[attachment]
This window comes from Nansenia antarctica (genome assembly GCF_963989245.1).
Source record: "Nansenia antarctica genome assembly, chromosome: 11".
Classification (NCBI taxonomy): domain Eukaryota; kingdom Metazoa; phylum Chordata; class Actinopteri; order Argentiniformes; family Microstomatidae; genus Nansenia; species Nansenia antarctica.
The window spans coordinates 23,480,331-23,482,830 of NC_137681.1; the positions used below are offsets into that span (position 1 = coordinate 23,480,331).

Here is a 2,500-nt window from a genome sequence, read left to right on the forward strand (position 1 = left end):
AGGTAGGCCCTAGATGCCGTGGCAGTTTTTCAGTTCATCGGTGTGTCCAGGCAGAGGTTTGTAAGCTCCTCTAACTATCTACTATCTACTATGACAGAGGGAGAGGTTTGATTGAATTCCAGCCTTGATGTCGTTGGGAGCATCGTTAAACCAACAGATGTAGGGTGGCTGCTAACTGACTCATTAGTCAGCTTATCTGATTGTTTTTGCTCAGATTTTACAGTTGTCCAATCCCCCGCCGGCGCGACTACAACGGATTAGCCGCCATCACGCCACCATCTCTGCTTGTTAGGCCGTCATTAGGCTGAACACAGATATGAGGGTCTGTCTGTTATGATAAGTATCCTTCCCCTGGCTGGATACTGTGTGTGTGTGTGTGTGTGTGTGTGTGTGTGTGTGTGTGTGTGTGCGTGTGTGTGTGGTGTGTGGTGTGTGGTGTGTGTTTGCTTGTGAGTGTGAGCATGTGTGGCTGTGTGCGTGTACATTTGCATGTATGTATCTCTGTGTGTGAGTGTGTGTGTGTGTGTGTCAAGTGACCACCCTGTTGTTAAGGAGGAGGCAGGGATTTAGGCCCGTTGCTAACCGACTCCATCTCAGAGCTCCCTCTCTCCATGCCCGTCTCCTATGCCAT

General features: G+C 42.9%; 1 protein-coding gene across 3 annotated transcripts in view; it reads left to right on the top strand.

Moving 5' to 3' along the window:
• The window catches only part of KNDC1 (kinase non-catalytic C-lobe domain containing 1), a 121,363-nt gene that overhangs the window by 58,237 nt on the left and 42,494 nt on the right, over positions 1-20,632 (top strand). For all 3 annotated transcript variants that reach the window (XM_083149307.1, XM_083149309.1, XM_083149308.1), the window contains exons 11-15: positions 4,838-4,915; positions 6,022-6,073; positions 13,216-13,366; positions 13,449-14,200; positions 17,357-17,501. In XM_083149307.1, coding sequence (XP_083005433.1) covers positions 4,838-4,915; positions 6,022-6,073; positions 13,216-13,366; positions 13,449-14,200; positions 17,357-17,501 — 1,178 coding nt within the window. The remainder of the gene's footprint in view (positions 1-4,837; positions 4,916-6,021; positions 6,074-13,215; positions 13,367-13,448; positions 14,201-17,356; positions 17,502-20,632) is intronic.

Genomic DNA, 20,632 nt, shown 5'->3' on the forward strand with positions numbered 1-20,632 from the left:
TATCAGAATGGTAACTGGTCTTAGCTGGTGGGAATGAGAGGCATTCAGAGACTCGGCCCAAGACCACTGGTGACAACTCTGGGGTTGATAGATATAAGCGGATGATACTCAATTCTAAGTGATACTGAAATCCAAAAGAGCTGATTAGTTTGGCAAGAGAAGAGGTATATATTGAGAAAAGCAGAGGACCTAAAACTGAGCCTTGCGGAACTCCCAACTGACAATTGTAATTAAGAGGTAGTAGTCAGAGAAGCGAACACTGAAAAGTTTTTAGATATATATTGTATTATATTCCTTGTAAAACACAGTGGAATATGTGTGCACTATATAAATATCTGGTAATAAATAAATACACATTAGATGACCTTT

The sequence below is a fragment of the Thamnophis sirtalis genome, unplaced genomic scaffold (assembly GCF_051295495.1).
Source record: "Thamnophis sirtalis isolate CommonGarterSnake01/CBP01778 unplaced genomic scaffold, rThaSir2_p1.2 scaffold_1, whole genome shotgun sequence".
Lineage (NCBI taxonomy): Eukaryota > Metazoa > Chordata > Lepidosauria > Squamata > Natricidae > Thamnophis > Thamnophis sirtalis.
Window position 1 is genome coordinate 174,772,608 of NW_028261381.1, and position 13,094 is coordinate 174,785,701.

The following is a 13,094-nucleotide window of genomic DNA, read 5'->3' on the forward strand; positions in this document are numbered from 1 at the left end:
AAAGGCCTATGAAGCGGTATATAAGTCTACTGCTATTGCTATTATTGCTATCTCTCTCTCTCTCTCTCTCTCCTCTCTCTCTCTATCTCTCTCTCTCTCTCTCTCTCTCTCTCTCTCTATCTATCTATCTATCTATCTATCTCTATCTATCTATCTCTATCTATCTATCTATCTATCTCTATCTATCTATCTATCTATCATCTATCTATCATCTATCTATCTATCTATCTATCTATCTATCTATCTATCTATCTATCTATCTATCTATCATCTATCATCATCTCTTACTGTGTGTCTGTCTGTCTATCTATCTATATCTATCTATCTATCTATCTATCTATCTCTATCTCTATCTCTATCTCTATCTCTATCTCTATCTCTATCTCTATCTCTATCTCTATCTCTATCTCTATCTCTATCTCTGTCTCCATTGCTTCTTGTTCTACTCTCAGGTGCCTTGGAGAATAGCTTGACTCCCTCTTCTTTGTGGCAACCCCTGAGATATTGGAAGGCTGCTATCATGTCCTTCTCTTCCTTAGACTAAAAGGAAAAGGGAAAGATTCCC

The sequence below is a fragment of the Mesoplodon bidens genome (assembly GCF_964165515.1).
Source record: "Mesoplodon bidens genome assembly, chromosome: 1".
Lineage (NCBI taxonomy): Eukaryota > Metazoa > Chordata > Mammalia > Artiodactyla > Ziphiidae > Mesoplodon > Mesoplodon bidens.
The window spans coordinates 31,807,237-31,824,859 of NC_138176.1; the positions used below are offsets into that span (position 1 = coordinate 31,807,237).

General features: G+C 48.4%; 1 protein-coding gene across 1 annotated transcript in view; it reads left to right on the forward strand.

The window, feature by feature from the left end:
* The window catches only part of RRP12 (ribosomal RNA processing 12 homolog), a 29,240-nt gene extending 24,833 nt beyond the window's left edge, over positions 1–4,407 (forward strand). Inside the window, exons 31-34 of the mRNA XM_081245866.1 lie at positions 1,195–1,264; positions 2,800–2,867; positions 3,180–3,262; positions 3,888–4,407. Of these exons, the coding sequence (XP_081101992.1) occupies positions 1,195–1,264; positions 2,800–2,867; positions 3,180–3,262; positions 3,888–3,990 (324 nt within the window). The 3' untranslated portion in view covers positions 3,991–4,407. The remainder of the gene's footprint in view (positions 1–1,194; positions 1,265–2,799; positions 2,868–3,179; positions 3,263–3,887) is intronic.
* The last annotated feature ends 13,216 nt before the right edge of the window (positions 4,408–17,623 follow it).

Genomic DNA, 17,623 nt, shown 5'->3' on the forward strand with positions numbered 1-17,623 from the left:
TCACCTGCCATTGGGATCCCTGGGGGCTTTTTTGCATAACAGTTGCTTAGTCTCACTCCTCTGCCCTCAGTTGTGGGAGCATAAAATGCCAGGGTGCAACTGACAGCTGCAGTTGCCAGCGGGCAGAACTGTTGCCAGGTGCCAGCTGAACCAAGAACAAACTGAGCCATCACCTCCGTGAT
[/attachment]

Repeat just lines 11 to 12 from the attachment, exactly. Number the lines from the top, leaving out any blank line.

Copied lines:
TATCAGAATGGTAACTGGTCTTAGCTGGTGGGAATGAGAGGCATTCAGAGACTCGGCCCAAGACCACTGGTGACAACTCTGGGGTTGATAGATATAAGCGGATGATACTCAATTCTAAGTGATACTGAAATCCAAAAGAGCTGATTAGTTTGGCAAGAGAAGAGGTATATATTGAGAAAAGCAGAGGACCTAAAACTGAGCCTTGCGGAACTCCCAACTGACAATTGTAATTAAGAGGTAGTAGTCAGAGAAGCGAACACTGAAAAGTTTTTAGATATATATTGTATTATATTCCTTGTAAAACACAGTGGAATATGTGTGCACTATATAAATATCTGGTAATAAATAAATACACATTAGATGACCTTT

The sequence below is a fragment of the Thamnophis sirtalis genome, unplaced genomic scaffold (assembly GCF_051295495.1).